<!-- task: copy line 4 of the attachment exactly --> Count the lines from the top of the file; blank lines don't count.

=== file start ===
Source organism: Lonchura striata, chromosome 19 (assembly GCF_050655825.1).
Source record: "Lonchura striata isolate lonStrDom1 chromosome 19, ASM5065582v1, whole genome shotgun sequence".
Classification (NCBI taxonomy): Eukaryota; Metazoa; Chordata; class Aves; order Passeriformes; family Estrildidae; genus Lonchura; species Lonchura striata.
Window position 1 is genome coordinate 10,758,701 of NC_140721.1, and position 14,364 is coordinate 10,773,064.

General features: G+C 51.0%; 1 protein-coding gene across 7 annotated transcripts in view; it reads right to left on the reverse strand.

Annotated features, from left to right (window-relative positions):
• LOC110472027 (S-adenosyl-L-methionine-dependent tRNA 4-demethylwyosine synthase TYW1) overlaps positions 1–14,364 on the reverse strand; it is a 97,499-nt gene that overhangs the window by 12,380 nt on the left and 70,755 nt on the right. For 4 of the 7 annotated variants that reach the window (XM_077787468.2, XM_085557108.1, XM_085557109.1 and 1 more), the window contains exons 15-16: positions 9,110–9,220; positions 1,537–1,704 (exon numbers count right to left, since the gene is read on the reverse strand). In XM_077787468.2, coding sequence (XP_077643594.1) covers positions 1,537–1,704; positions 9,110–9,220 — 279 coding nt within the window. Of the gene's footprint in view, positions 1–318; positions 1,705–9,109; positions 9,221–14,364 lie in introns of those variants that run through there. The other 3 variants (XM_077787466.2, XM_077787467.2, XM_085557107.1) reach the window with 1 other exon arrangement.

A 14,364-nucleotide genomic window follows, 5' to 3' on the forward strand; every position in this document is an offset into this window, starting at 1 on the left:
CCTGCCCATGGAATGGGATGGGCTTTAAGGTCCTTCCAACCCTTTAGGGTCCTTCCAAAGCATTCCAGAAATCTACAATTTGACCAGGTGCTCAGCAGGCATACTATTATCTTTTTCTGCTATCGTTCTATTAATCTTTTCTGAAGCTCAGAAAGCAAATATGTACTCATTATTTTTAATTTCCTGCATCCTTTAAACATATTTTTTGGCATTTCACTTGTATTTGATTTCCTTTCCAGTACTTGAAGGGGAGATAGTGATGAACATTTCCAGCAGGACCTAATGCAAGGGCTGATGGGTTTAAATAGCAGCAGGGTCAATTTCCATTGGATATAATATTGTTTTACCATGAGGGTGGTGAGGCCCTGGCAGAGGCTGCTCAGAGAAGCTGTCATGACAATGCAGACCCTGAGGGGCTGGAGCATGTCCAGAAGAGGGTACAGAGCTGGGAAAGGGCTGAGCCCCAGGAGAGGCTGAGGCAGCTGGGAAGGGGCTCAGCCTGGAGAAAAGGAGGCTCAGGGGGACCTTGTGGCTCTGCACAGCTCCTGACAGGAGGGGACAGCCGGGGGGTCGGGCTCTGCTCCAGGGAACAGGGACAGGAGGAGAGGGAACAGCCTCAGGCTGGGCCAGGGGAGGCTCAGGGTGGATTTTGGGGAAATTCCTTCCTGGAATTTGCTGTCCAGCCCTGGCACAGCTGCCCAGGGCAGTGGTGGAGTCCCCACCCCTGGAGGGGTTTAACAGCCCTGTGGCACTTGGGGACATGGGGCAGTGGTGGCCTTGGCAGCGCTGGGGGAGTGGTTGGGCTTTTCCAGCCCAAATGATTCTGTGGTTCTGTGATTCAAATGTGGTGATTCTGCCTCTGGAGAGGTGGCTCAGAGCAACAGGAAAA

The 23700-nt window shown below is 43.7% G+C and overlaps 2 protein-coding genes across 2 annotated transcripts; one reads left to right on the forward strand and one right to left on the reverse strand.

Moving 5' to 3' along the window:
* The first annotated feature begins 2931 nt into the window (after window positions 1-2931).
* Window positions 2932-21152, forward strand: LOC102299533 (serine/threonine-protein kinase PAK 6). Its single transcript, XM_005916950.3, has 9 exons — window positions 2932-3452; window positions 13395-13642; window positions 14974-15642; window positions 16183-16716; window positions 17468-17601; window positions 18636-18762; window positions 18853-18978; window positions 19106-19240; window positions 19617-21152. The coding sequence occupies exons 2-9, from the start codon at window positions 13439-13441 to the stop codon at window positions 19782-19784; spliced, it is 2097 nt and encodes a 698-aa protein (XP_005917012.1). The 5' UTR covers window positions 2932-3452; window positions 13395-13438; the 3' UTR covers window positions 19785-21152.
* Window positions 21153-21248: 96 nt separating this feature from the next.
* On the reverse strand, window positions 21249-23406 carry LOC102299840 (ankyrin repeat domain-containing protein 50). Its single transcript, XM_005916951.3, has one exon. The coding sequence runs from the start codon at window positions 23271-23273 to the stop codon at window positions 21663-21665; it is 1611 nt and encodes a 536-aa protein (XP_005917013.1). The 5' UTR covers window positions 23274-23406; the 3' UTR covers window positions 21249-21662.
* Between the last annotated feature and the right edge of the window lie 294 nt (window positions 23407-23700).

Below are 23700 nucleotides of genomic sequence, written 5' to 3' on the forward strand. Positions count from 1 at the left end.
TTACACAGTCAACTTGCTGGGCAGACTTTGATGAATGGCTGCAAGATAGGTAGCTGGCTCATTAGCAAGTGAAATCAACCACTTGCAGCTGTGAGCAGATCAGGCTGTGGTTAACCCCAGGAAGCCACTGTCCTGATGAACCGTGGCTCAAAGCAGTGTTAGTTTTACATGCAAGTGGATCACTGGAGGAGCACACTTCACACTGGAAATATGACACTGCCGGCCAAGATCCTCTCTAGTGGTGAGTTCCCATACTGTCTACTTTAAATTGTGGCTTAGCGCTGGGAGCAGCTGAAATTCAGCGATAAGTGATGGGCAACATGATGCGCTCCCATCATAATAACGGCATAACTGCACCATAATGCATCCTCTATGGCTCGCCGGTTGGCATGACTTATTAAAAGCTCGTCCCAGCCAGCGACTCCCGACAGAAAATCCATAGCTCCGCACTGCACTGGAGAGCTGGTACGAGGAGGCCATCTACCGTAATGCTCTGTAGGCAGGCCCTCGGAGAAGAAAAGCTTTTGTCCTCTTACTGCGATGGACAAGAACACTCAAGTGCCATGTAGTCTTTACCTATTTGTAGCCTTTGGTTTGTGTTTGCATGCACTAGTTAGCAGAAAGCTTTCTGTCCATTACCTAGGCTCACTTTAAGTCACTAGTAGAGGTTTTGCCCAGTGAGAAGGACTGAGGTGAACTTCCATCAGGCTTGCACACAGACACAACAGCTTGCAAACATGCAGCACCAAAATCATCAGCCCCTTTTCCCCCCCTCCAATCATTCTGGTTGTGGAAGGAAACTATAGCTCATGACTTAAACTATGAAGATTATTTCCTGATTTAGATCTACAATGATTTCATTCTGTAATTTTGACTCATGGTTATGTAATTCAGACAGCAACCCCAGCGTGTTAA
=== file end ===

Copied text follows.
Window position 1 is genome coordinate 10,758,701 of NC_140721.1, and position 14,364 is coordinate 10,773,064.